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Monday, 1 August 2022
Page: 256

Senator NAMPIJINPA PRICE (Northern Territory) (11:30): I rise to speak on the United Nations Declaration on the Rights of Indigenous Peoples Bill 2022 presented to the chamber by Senator Thorpe. I was reflecting on this bill over the weekend, as I spent my time listening to Territorians speak of the challenges experienced living in two worlds, and how we require honest and practical approaches to thrive living in a modern world with an ancient culture.

This bill is not a practical approach; it is a declaration. It is not a treaty. It is not binding under international law. Therefore, Australia is not required to enact the declaration in Australian law. We are one nation with one law and many belief systems of faith that personally guide us on ways of living.

There are dangers of recognising customary law under the United Nations declaration. The voices of the women and children that are subject to brutal sexual violence and misappropriated payback do not serve any human right. We must stop this divisive virtue signalling. This bill is an unnecessary distraction from the important work that needs to be done—that we, as a coalition, have heavily invested in. We call on the Albanese government to continue to advance the practical measures to support our most vulnerable.

We, the coalition, will always be focused on practical outcomes for Aboriginal and Torres Strait Islander people. This Labor-Greens government should be focused on holding the state and territory governments and the Aboriginal organisations to account for the billions of dollars being poured in to alleviate disadvantage for the most marginalised Australians. They are not meeting their funding agreements.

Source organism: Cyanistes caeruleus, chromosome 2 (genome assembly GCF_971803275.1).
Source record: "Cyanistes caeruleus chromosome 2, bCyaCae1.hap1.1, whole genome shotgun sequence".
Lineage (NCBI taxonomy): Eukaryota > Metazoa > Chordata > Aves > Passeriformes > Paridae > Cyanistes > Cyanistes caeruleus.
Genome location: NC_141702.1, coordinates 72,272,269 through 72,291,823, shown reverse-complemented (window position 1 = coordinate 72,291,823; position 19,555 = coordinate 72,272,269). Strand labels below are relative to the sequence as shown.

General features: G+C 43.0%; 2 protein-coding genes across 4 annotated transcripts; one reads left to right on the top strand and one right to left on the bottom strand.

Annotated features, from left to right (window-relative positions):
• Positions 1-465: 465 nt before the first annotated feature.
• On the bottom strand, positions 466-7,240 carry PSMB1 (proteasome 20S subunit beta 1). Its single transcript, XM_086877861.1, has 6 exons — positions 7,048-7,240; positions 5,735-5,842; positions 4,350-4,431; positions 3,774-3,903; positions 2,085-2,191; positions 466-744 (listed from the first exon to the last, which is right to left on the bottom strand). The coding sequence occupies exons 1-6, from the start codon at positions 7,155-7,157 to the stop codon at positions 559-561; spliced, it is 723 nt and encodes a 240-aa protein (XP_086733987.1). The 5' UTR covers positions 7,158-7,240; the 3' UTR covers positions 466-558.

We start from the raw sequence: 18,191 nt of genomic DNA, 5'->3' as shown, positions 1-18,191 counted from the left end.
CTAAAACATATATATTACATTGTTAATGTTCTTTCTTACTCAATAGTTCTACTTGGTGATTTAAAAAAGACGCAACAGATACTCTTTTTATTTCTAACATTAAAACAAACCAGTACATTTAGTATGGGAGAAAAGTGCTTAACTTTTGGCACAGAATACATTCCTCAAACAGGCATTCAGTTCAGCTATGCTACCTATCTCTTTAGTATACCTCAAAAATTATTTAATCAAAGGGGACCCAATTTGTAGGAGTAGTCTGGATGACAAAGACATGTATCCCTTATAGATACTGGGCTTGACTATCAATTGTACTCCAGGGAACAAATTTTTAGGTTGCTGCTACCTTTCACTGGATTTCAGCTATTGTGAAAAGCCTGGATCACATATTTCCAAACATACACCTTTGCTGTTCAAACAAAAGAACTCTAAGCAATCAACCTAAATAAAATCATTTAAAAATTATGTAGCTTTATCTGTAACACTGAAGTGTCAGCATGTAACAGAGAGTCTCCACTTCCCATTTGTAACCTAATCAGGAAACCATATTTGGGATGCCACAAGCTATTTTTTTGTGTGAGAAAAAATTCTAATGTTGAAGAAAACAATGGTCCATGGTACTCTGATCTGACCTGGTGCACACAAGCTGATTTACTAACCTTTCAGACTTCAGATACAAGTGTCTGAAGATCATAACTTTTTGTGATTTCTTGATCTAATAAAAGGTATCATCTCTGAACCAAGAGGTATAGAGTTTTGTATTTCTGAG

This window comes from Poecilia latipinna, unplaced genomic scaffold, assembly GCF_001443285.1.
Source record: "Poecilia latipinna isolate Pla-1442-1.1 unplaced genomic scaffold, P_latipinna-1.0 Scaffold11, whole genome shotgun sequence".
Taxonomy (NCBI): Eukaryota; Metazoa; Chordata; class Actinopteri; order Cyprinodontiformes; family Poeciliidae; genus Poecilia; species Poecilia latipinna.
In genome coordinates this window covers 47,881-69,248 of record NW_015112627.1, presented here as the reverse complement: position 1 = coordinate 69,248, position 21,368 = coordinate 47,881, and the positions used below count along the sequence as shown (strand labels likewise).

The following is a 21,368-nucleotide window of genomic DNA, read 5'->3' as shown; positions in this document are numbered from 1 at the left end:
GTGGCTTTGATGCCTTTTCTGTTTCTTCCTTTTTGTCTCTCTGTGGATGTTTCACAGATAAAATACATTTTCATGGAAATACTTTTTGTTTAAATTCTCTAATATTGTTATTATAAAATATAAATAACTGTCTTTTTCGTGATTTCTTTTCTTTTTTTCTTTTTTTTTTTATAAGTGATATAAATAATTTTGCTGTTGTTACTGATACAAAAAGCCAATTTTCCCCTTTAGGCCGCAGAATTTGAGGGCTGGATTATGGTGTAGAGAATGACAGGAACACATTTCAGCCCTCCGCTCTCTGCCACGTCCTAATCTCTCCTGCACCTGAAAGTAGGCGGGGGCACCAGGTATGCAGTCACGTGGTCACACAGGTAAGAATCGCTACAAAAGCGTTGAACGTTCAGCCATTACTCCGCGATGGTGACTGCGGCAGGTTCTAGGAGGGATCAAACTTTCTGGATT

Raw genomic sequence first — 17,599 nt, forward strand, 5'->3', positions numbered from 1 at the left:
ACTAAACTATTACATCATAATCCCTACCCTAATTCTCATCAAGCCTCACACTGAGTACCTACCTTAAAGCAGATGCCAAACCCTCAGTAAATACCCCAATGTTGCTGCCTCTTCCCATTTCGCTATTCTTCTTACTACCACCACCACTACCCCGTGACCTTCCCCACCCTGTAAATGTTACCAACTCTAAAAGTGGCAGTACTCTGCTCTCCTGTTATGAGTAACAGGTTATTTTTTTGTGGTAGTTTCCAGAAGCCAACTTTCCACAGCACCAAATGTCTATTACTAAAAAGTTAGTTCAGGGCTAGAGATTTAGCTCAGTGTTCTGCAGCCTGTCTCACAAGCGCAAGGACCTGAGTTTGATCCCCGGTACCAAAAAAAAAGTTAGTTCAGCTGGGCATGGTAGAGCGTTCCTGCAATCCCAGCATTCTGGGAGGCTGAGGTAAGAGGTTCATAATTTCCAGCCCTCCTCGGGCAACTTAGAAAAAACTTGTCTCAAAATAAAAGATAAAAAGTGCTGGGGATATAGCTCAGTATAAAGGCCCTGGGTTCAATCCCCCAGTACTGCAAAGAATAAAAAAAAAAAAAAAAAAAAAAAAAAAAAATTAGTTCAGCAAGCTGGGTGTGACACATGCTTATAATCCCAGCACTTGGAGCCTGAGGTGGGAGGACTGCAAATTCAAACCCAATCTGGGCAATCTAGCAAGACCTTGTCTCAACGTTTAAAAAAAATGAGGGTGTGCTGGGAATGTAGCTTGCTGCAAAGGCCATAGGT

One of the most basic human rights is to feel safe and to have access to safe housing. In the Northern Territory, the Labor minister for housing fought against these basic human rights by countersuing an Aboriginal organisation. The minister for housing at the time, Chansey Paech, did not want to acknowledge the human rights of Aboriginal residents and humane conditions in their rental homes. He was prepared to have his department stand up in court and argue that position. Get housing delivery right first, I say—a practical, basic human right. Significant practical work was done under the coalition government to improve the lives of Aboriginal and Torres Strait Islander Australians. This practical work reflects the aims of the declaration.

In government, the coalition invested in the human rights of Indigenous Australians. In government, the coalition appointed June Oscar AO as Aboriginal and Torres Strait Islander Social Justice Commissioner. The commissioner works as part of the Australian Human Rights Commission on anti-discrimination and human rights for Aboriginal and Torres Strait Islander Australians. This weekend I was listening to the important work that she has been doing, and I look forward to meeting her in the not-so-distant future.

The coalition government addressed this basic practical human right by investing in housing. Under the National Partnership for Remote Housing in the Northern Territory, the coalition government contributed $550 million, matched by the Northern Territory to equal $1.1 billion over five years, to deliver 1,950 new bedrooms in remote communities through a combination of new houses and extensions to existing housing. The former Minister for Indigenous Australians, Ken Wyatt, called out the minister for housing, citing he was alarmingly concerned that the Northern Territory Labor government was not delivering the houses that it was funded to deliver.